Research by Masi and colleagues showed that an effective strategy is simply to change how you think about social situations (i.e., developing more positive expectations about social situations).

They found that adjusting expectations was a more effective technique in reducing loneliness than meeting new people, socializing more, or improving social skills.


2. Limit social media to 30 minutes per day

Pre-COVID, this would be challenging for some—but during COVID, it may seem particularly daunting. However, there’s some good science behind this suggestion.

In their 2018 study, Hunt et al. (2018) found that limiting social media to 30 minutes per day reduced feelings of depression and loneliness. Although the finding may seem counterintuitive, the researchers suggest that significantly reducing time spent on social media results in less social comparison.

Social comparison is the tendency to compare yourself with someone else. Typically, there is a tendency to draw comparisons in areas where we feel we don’t measure up. Although social comparisons don’t solely occur on social media, they can be particularly damaging in this context.

People typically present themselves in a very positive light on social media. Perfect faces and bodies shot from just the right angle and enhanced with filters, and perfect families living perfect lives, having the best times together! Excessive use of social media can result in people feeling bad about themselves, as they compare themselves with everyone else on social media, who appear to be happier and more accomplished. This, limiting social media use significantly reduces the time spent in these unfair social comparisons.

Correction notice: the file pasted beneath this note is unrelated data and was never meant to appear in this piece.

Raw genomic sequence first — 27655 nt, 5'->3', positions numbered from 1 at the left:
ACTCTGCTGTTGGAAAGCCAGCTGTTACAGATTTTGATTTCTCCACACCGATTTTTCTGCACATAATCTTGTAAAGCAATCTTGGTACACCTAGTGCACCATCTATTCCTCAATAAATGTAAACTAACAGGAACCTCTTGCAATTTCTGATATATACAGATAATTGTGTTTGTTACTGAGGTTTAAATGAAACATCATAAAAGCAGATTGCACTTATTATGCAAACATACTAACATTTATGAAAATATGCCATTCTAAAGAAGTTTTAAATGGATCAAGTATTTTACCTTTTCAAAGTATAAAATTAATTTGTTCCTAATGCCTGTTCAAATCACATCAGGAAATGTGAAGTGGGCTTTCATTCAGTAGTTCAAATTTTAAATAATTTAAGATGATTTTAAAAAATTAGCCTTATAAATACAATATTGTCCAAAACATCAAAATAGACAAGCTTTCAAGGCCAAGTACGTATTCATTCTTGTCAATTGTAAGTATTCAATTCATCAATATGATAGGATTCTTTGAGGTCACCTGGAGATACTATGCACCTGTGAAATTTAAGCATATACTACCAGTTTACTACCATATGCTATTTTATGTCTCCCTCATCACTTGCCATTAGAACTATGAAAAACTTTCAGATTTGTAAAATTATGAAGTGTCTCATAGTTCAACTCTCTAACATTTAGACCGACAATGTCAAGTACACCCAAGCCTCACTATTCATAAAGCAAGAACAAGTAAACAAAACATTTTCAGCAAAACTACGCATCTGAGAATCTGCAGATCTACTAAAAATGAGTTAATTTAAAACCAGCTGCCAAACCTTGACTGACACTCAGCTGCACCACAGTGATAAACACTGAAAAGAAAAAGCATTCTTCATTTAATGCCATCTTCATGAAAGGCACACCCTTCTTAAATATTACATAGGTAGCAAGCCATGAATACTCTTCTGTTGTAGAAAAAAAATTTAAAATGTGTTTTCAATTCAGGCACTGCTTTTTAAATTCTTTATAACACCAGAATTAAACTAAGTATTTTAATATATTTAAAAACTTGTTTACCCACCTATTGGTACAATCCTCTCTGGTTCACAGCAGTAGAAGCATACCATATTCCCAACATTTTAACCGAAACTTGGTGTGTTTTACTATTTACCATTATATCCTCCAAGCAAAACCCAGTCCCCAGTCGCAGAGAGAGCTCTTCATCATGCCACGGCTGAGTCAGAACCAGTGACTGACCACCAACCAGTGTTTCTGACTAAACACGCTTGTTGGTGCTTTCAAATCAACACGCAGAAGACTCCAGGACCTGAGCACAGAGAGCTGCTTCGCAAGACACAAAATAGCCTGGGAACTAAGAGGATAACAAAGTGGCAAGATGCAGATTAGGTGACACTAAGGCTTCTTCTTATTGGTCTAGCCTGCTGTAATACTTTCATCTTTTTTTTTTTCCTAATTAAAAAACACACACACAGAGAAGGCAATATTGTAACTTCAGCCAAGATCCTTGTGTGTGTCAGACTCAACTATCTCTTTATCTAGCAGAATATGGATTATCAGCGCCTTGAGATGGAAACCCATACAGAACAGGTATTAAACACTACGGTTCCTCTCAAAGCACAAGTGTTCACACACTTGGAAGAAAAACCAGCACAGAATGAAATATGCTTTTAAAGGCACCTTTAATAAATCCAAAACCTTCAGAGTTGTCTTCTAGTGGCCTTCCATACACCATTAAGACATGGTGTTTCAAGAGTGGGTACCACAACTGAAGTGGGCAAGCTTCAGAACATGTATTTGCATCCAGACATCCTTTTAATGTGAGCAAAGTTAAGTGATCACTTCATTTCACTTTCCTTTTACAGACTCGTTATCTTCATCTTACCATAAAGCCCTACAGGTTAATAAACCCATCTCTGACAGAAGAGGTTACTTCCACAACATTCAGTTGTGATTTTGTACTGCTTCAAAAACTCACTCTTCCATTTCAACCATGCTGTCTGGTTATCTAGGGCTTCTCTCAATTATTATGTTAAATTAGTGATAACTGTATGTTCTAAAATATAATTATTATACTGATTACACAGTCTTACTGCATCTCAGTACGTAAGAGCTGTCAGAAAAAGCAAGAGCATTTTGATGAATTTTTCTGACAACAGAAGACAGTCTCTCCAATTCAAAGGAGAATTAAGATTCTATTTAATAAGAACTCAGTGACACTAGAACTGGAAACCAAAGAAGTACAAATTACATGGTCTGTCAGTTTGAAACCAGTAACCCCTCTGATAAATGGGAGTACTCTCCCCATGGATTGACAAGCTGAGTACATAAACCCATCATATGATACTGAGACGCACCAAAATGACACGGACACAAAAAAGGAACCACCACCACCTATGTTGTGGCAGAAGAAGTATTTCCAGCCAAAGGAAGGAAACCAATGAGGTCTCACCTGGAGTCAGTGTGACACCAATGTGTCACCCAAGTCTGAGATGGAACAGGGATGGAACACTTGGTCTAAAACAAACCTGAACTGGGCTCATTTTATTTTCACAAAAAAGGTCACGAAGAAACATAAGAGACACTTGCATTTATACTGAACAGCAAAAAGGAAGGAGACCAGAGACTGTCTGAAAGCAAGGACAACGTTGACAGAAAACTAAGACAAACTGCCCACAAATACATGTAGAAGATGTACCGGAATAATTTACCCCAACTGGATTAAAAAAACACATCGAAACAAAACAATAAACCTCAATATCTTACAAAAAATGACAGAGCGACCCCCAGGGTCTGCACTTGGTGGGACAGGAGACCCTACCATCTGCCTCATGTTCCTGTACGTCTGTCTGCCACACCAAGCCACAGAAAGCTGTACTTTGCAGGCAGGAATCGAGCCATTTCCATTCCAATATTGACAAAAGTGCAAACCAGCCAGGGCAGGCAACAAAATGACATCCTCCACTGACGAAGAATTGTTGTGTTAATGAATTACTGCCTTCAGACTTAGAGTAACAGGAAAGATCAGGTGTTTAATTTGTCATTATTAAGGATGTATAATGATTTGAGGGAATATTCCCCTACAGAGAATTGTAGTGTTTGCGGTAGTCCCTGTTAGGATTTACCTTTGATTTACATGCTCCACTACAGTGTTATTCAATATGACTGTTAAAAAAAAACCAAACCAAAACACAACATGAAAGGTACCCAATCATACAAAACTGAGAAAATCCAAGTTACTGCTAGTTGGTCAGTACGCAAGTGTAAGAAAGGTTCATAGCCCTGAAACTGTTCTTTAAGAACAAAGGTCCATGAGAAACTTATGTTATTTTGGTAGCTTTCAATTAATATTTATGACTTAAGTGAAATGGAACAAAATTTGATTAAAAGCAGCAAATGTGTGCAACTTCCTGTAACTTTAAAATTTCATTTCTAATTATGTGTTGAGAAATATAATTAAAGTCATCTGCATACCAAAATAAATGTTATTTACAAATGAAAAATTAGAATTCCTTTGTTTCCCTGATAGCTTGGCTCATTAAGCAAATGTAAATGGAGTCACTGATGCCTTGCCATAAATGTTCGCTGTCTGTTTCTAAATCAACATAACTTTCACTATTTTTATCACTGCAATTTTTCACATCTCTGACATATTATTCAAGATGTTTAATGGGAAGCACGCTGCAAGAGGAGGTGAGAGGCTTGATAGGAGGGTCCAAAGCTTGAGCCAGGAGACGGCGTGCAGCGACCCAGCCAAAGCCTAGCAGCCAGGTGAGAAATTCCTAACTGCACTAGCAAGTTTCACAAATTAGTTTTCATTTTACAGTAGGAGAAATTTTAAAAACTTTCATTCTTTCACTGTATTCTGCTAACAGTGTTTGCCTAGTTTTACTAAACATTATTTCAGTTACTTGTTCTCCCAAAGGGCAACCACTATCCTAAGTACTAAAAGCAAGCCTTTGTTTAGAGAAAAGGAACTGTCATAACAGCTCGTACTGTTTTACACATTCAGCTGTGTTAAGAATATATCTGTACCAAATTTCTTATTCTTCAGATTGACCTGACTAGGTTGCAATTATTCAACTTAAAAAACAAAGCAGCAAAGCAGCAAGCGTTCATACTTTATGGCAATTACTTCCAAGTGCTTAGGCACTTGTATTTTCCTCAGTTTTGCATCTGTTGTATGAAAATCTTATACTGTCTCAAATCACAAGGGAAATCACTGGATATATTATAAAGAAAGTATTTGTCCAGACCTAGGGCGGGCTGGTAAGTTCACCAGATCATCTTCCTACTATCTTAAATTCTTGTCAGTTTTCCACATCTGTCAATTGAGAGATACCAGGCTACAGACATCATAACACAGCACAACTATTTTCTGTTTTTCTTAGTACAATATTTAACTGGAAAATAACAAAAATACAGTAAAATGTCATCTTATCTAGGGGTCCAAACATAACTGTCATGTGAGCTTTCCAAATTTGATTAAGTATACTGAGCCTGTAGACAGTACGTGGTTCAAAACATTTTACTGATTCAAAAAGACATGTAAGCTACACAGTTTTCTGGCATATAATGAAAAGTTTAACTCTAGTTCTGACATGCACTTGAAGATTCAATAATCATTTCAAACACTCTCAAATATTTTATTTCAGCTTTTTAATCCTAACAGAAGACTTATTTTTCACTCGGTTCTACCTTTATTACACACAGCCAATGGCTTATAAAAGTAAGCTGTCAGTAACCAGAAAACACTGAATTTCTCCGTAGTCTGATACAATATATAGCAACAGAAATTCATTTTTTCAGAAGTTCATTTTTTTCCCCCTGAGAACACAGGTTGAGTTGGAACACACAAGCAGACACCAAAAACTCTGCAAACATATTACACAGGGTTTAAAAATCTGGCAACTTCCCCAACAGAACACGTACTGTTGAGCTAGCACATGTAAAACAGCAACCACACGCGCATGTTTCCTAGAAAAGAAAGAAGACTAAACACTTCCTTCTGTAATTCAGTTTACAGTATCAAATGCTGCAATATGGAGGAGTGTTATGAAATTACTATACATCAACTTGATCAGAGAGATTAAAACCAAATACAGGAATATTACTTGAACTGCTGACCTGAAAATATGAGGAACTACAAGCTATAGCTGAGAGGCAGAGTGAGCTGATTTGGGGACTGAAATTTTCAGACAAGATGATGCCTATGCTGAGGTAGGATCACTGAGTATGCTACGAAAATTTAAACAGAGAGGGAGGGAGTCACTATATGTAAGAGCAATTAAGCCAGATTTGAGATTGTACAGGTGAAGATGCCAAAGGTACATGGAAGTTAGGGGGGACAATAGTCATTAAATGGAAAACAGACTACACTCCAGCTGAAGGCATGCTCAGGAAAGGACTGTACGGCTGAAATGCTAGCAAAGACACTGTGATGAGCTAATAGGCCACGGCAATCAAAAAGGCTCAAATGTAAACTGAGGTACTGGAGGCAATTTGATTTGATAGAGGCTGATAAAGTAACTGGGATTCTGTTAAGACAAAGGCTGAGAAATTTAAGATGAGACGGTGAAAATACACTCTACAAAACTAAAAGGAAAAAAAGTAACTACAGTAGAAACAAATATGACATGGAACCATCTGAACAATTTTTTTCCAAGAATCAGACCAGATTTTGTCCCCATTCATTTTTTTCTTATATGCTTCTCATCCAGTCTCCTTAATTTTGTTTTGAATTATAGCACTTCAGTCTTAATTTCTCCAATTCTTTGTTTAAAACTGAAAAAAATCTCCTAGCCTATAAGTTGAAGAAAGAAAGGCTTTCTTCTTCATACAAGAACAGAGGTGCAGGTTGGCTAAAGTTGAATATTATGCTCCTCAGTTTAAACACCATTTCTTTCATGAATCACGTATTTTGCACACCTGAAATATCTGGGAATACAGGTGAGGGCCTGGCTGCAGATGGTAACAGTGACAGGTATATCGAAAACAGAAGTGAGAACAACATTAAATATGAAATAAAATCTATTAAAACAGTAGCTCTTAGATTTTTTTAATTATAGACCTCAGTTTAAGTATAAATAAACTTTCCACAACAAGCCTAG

3. Use nostalgia

One effective way to combat loneliness if you are unable to socialize more is through nostalgia, which is the act of thinking back to better times.

Zhou and colleagues (2008) conducted four studies in which participants were asked to focus on feelings of loneliness and utilize nostalgia as a way to counteract these feelings. They found that nostalgia was an effective way to re-establish lost social connection, even though it was merely occurring in the mind.

The researchers also found that even if participants experienced some negative feelings when thinking about the past, the overall effect was positive in reducing feelings of loneliness. This suggests that you could think back to an enjoyable time with a loved one (positive feeling) and then think about how they have since passed away (negative feeling), and due to the net effect of nostalgia, you would be left with an overall positive feeling.

So, if you are unable to socialize as much as you would like to in the coming months, break out the old photo albums and reminisce—this could prove to be a great tool to ward off loneliness!

 


Are you surprised at how powerful loneliness can be?

What tips do you use to combat feelings of loneliness?

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Article by

Trevor Sullivan, MA, RP

Registered Psychotherapist

December 7, 2020